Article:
By Chris Murray
For the Philadelphia Sunday SUN
Photo above: Heisman Trophy winner Devonta Smith lifts the trophy for fans to see after a special presentation during Alabama’s spring NCAA college football game at Bryant-Denny Stadium, Saturday, April 17, 2021, in Tuscaloosa, Ala. (Gary Cosby/The Tuscaloosa News via AP)
When the Philadelphia Eagles drafted former University of Alabama wide receiver and 2020 Heisman Trophy winner Devonta Smith, there had to be a collective sigh of relief from frustrated Birds fans who have had to bear witness to the team’s often questionable picks at that position.
Over the last two years, the Eagles have drafted Stanford’s J.J. Arcega-Whiteside, leaving University of Mississippi receiver D.K. Metcalf for the Seattle Seahawks to pick up in 2019 and Texas Christian’s Jalen Reagor in the first round of the 2020 draft when former LSU star Justin Jefferson, who became a star with the Minnesota Vikings.
Meanwhile, Metcalf has gained 2,203 yards and has scored 17 touchdowns with the Seahawks while Jefferson set an NFL record for yards receiving with 1,400 yards, caught 88 passes and scored seven touchdowns with the Vikings.
In drafting Smith, Eagles general manager Howie Roseman finally made a first-round draft pick that actually makes sense. In fact, it made so much sense that Roseman traded places with the Dallas Cowboys to move up to the 10th spot. On the surface, Smith’s smallish frame — 6-foot-1, 175-pounds — has more than a few NFL observers wondering if he has the durability to handle the physical play of the NFL.
Or put another way, they’re asking if he can handle physical press coverage coming off the line of scrimmage against some of the league’s bump and run cornerbacks?
Given the fact that he faced a lot of press coverage against NFL-caliber cornerbacks in practice during his days at Alabama as well as in the Southeastern Conference, Smith proved himself to be arguably the best route-runner in college football. The football analytics website, Pro Football Focus.com ranked Smith in the top five against press coverage in 2019 and 2020.
“I faced it every day in practice,” Smith said during a press conference with local media following his selection. “I faced it every weekend in game[s] …I’m not getting drafted here just because I didn’t do that. I feel like I’m going to be successful and to keep perfecting my craft, keep being me and everything is going to work out.”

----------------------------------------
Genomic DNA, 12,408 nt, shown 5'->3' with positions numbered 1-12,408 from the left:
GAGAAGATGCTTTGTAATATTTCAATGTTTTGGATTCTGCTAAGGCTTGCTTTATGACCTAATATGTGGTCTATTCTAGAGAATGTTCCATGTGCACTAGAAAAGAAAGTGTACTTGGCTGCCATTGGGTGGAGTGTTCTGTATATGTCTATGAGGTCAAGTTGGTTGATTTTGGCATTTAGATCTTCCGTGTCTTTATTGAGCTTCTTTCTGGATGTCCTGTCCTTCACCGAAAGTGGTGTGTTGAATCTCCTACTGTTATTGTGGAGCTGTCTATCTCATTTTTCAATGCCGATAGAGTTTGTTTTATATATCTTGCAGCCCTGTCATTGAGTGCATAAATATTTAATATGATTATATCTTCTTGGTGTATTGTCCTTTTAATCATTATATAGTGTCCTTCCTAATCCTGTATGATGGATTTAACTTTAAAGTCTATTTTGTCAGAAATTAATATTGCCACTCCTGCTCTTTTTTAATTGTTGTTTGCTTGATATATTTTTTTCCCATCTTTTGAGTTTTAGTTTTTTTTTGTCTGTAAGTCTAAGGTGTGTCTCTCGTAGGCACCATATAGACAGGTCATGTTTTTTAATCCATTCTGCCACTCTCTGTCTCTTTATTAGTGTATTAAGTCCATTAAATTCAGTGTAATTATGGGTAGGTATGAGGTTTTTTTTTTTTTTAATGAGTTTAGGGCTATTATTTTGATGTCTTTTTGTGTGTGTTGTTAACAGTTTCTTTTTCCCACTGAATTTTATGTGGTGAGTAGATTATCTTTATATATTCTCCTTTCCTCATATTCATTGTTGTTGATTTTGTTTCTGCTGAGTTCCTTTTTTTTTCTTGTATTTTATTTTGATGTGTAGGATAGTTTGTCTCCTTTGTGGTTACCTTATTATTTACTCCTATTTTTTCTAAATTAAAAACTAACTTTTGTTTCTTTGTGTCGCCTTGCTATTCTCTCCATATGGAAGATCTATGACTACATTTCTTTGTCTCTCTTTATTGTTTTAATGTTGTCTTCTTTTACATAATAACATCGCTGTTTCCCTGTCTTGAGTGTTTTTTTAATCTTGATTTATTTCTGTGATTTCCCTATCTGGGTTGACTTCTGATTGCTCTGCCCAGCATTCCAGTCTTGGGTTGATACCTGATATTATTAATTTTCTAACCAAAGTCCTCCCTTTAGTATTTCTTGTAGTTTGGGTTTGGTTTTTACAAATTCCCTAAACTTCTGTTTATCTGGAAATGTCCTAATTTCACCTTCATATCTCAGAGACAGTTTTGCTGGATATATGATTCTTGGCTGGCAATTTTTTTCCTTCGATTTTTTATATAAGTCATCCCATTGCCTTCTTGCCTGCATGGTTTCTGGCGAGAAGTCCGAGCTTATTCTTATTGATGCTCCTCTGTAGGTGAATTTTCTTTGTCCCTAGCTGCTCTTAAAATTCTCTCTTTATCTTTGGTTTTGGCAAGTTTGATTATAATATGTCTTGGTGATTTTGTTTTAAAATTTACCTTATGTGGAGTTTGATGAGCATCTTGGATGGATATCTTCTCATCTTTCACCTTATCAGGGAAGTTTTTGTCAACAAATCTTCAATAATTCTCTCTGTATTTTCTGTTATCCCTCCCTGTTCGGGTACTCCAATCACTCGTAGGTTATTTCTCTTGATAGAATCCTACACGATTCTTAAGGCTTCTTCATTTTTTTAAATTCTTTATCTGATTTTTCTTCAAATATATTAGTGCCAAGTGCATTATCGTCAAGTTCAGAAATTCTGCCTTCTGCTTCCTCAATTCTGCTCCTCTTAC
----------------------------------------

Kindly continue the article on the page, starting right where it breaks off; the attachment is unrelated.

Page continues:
During his final season at Alabama, Smith caught 117 passes for 1,856 yards and 23 touchdowns while leading the Crimson Tide to the National Championship. In the National Championship game against Ohio State, Smith caught 12 passes for 215 yards and three touchdowns. He was the first wide receiver since Desmond Howard to win the Heisman Trophy and was the first wide receiver to be the Associated Press’s College Player of the Year.
Eagles head coach Nick Sirianni said Smith, who runs a 4.4 in the 40-yard dash, is a good route-runner who can play both outside receiver positions or excel as a slot receiver.
“What I saw in Devonta is a guy who can consistently win one-on-one versus some of those top corners in the SEC,” Sirianni said. “And when you have a guy like that in your offense that can do that, it makes everybody else around him better. … No matter where the ball is, it seems like he has a knack to get it even though bodies are all round him.”
Sirianni said he plans on moving Smith around on the offense in order to find best matchups against the defense.
Of course, all these things for Smith’s ultimate success are contingent upon the ability for quarterback Jalen Hurts to get him and the other Birds receivers involved in the offense. If there’s anyone that has any confidence in Hurts to get him the ball, it’s Smith. The two were teammates at Alabama.
“Jalen taught everybody the game,” Smith said. “He was just one of the guys that was a student of the game. He taught everybody the game. … When you get dressed with him, he’s always telling you about coverages and rotations. The connection is there, the chemistry is there, and he just helps everybody else to be better on the field.”
The good thing about picking Smith in the first round is that it’s an important first step in putting Hurts in a position to be successful.
To see what else the Eagles do to fill out their 2021-2022 squad, catch rounds two and three of the NFL Draft tonight starting at 7p.m. on 6ABC, the NFL Network, ESPN and ESPN Deportes.